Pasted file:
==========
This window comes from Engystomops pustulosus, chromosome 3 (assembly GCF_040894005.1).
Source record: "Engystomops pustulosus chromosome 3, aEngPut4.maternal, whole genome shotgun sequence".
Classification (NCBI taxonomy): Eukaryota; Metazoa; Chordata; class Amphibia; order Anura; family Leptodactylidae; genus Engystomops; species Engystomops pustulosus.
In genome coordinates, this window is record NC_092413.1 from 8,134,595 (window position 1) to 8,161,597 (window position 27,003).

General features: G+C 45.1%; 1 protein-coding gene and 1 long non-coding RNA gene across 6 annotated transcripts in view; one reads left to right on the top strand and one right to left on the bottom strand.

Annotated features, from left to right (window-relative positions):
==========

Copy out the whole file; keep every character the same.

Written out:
This window comes from Engystomops pustulosus, chromosome 3 (assembly GCF_040894005.1).
Source record: "Engystomops pustulosus chromosome 3, aEngPut4.maternal, whole genome shotgun sequence".
Classification (NCBI taxonomy): Eukaryota; Metazoa; Chordata; class Amphibia; order Anura; family Leptodactylidae; genus Engystomops; species Engystomops pustulosus.
In genome coordinates, this window is record NC_092413.1 from 8,134,595 (window position 1) to 8,161,597 (window position 27,003).

General features: G+C 45.1%; 1 protein-coding gene and 1 long non-coding RNA gene across 6 annotated transcripts in view; one reads left to right on the top strand and one right to left on the bottom strand.

Annotated features, from left to right (window-relative positions):